You wouldn’t work nonstop on a job would you? Do whatever you need to do to take a little time for yourself every day. Remember you’re doing the best you can and accept help when it’s offered.

Helpful Resources …

Centers for Disease Control : http://www.cdc.gov/aging/caregiving/facts.htm

The Caregiver Space . Org : http://thecaregiverspace.org/

Greene County Council on Aging : http://www.gccoa.org

 

Community colleges are vital to economy

In Business, Economy, Education, Politics, State News, Uncategorized on October 26, 2015 at 9:42 am

Deer In Headlines

By Gery L. Deer

DIH LOGOAs college tuition continues to climb, more students are going into debt from loans or even dropping out because of the expense and the cycle is getting worse, not better. According to a 2013 estimate by Forbes magazine, students in the U.S. owed a whopping $1.2 trillion in tuition loans and that number is climbing.

Upon graduation, the average student will need to work enough to live while trying to pay off nearly $25,000 in loan debt. This is one reason community colleges are gaining ground as the first, best option for people who want a solid education that leads to gainful employment – and for less money.

Not too long ago the Obama administration announced the importance of community college and an effort to make them tuition-free for low-income families. While there is merit to the sentiment, the idea that an Ivy Leaguer, like the president, speaks as if he just discovered the value of these institutions always comes across as elitist and insulting.

When highbrow critics slam community college curriculum as easier, less valuable, or someplace only the low-performers go, it only serves to make those ivory-towered onlookers appear less intelligent. For some people, the community college serves to fill in educational gaps left by their high school experience.

College_graduate_students (1)The department of education reports that 40-percent of students who set out to earn a four-year degree still have not completed it by year six. Even so, many guidance counselors don’t suggest community college to lower-income or poorly performing students out of a sense of political correctness.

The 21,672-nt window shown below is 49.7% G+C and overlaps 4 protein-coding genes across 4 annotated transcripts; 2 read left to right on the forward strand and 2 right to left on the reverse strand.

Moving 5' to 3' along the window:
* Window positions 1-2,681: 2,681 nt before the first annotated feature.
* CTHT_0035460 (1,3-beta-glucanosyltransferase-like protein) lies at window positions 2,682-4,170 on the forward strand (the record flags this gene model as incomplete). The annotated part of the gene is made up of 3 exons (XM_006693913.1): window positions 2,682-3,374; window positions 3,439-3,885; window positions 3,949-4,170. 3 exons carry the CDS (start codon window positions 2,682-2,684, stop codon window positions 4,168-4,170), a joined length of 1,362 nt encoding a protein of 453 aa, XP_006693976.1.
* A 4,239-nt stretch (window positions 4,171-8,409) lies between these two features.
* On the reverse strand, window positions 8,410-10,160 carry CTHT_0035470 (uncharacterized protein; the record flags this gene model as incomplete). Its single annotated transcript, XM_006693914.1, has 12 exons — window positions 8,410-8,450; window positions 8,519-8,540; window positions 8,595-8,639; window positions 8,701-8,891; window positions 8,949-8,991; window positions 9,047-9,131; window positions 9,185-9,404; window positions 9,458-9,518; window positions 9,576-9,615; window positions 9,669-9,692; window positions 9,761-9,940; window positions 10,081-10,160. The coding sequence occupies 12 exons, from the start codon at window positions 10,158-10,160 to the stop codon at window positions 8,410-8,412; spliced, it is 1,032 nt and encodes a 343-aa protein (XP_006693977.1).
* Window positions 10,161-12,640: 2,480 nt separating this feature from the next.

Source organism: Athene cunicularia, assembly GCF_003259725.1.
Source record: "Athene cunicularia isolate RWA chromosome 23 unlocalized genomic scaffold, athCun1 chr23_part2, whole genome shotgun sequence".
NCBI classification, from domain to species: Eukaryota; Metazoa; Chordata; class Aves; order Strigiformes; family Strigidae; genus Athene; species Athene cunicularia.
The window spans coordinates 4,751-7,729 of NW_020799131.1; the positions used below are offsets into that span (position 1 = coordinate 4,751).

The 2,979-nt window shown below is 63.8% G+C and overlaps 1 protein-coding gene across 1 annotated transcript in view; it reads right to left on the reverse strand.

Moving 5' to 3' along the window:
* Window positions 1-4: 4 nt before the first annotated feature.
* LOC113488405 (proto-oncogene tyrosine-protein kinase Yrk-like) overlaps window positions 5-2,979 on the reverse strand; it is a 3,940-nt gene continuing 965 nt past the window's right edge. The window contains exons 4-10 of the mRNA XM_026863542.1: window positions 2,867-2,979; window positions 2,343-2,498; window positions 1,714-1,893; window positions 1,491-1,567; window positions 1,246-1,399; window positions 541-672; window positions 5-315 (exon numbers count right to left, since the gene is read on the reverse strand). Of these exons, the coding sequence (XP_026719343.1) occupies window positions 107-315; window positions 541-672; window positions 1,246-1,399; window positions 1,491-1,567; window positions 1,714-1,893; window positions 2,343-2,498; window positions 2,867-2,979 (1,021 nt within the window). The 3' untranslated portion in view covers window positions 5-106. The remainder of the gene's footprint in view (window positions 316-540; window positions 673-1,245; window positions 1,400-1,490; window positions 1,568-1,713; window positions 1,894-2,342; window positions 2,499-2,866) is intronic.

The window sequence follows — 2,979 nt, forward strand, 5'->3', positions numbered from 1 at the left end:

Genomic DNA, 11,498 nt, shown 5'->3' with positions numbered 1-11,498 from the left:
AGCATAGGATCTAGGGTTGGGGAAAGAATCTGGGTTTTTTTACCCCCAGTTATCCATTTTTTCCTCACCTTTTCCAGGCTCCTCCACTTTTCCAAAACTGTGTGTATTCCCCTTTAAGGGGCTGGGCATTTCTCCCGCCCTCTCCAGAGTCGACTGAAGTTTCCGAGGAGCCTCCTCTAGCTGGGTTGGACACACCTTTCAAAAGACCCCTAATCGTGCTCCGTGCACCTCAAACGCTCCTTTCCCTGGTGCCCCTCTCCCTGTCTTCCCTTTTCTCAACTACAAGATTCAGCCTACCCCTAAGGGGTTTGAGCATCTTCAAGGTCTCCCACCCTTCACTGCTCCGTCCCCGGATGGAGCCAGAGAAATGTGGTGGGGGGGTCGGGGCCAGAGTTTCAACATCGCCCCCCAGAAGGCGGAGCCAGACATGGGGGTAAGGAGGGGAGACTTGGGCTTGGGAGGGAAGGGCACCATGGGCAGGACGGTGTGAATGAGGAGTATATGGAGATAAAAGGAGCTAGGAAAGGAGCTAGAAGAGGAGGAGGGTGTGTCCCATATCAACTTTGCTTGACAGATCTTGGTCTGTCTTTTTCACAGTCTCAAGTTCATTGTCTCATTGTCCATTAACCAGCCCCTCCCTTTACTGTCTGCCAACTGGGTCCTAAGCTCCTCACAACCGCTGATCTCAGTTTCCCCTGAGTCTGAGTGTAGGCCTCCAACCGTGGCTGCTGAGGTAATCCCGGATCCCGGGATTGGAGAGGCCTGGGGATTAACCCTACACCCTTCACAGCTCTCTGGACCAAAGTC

If the counselor sincerely suggests to a low-income individual, particularly a minority, that community college might be their best option, he or she could very well appear racist or the like. As a result, many students head for universities who may either not be ready for it academically or who simply cannot afford it.

Of course, not all community colleges are created equal. There are certainly those institutions that need curriculum improvement, which is why these schools must make every effort to attract talented faculty.

The Dayton, Ohio area has about a half-dozen, highly rated community colleges including Edison Community College, ITT Technical Institute, and, the fastest growing and largest, Sinclair Community College. Established in the basement of the Dayton YMCA in 1887, Sinclair is the oldest and often rated as most popular in the region and a leader in healthcare and high tech education.

Sinclair established university parallel programs more than 25 years ago, providing students the opportunity to earn an associate’s degree in engineering and other programs that transfer directly into four-year schools like University of Dayton and Ohio University, Athens. Many community colleges today offer this type of continuing program to allow students to build momentum in their college careers and nail down the academic path that most suits their goals.

Community college is an amazing opportunity for many students, allowing for more hands-on training that is generally possible at the university level and from people who have worked in the field. Most community college instructors and professors have spent years in real-life work situations, not just in academia and theory.

As it has been since their inception, community colleges also tailor programs for adult and continuing education students. From evening courses to satellite classes, adult students can earn their associate’s degree or work toward a certificate required to advance in their current job. Some larger employers even collaborate with the colleges to offer the course work on site.

Whatever the reason, lower tuition, work advancement or kick starting a longer academic career, community colleges offer a great many options for students and are not merely the “last resort.” Education and knowledge are what grow an economy, not political rhetoric and empty promises.